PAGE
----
Skip to content

Some thoughts on liberal democracy as a deceptive term

June 30, 2018

It’s impossible to understand today’s political dynamic without beginning with the core fact that we live in a class society. For the entire 5,000 year history of civilization, the propertied few have possessed nearly all material power and have thereby ruled over the propertyless majority.  So it was thousands of years ago and, crucially, so it remains today.

While this massive asymmetry is a simple indisputable fact that flies directly in the face of commonly accepted notions of democracy, populations have shown themselves easily conned into accepting it as natural and legitimate. The ruling ideology has become part of us.

One of the ways this has been accomplished is the misuse of key terms. A good example is in the name we give our socioeconomic system. We live not in an oligarchy of concentrated material power that the facts show to be the case, but rather in a benign ‘liberal democracy’. The ruse is exposed if we step back and examine what exactly it is that we’re being directed to accept with this term. I submit it is this patently false proposition:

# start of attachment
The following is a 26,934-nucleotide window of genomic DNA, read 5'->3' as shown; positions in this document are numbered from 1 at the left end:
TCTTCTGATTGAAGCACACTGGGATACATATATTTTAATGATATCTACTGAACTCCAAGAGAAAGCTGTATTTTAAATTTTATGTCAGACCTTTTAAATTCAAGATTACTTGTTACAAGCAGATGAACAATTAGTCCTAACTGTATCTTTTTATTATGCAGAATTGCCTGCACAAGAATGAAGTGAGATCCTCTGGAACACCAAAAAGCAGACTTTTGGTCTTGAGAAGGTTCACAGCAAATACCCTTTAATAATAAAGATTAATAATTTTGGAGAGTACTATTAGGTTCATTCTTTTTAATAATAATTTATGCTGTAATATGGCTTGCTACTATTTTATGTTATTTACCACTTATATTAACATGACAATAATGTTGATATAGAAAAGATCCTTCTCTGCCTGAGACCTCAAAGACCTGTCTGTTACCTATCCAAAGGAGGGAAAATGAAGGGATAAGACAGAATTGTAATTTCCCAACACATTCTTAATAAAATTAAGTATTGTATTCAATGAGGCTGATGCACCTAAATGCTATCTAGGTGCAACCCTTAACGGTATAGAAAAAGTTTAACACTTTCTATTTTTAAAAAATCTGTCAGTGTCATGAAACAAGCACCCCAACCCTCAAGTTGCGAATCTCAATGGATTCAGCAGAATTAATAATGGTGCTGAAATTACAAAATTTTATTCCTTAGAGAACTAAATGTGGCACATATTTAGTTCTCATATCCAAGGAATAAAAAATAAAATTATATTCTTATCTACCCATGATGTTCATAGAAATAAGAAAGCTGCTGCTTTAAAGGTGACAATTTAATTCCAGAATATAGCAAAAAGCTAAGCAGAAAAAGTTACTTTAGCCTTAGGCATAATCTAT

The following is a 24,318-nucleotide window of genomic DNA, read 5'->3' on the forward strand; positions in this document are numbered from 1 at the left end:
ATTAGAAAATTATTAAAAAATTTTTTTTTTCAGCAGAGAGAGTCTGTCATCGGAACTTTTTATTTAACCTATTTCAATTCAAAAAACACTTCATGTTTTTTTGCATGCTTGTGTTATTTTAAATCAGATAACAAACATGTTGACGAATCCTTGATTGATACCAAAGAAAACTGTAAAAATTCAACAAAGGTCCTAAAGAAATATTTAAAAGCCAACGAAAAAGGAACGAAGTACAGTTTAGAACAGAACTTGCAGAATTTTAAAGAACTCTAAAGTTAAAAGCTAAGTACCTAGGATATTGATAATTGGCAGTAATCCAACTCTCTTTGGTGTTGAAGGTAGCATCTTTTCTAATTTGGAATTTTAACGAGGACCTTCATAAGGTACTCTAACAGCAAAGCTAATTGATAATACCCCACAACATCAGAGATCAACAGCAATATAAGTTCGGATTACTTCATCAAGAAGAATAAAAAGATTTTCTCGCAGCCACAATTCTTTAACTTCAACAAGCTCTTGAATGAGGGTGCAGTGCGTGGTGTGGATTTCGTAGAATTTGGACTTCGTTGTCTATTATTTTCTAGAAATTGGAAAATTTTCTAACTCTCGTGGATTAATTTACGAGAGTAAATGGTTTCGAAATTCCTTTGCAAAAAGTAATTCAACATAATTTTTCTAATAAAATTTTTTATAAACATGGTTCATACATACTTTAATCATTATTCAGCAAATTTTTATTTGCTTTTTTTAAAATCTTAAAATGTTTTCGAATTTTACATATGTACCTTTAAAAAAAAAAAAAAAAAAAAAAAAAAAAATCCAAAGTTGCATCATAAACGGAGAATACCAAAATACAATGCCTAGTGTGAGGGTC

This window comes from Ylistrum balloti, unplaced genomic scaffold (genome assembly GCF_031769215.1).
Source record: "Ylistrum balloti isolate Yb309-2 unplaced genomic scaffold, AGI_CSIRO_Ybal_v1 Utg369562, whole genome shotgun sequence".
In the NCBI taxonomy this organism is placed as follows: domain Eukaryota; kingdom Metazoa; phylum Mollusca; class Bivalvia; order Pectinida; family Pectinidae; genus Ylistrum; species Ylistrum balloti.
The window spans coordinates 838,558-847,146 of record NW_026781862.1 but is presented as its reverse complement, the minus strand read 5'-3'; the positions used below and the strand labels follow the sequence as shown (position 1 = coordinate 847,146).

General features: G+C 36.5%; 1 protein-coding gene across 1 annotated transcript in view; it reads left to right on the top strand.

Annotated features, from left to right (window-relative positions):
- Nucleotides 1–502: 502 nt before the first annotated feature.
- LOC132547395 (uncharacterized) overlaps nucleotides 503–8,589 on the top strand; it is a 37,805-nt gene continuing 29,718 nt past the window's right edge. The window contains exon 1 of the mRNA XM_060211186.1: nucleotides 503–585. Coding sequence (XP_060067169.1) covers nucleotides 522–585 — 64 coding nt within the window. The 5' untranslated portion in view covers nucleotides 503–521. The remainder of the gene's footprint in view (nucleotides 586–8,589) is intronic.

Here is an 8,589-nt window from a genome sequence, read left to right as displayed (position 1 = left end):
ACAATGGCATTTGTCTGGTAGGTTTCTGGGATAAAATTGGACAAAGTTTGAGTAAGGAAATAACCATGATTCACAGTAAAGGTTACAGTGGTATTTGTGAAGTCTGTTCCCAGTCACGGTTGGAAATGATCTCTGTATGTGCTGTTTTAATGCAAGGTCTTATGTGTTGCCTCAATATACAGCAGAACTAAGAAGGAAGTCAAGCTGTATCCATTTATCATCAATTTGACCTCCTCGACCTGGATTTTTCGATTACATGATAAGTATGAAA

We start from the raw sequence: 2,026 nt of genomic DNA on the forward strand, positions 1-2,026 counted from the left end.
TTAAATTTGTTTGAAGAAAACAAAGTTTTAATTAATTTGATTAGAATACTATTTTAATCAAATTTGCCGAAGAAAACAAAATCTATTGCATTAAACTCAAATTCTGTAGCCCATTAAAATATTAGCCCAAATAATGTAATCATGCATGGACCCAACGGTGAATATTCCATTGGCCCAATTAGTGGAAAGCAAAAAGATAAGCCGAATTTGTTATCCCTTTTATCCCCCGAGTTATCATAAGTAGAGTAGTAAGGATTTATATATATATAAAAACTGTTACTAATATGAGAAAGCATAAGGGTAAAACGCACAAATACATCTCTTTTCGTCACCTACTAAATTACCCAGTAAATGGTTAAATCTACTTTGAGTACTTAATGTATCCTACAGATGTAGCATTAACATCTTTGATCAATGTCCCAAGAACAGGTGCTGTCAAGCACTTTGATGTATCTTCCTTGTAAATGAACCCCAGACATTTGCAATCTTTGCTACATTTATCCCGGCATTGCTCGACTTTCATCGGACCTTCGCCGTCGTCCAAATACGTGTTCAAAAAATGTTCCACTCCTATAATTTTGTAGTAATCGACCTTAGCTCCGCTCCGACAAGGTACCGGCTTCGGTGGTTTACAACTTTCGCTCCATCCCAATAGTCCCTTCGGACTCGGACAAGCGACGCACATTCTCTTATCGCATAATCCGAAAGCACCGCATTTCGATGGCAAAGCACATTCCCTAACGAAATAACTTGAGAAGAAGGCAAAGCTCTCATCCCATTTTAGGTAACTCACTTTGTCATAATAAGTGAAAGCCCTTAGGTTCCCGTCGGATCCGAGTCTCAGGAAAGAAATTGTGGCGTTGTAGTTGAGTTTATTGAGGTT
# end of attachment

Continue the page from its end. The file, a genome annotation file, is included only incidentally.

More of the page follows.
Possessing nothing, the people rule.

Given the stark truth that by possessing nothing the people are inescapably subservient to the material power of a tiny minority and therefore can’t possibly rule, ‘liberal democracy’ is exposed as a deceptive term; deceptive because it misleads us into thinking things are other than what they actually are.

The problem is with the meaning of ‘liberalism’ so let’s examine it a little closer. An entire literature has been written on it and now is certainly not the place for an extended treatment. What I’d like to do, though, is to briefly highlight some insights from Ishay Landa’s thoughtful 2010 book The Apprentice’s Sorcerer: Liberal Tradition and Fascism for it helps illuminate what’s going on behind the scene.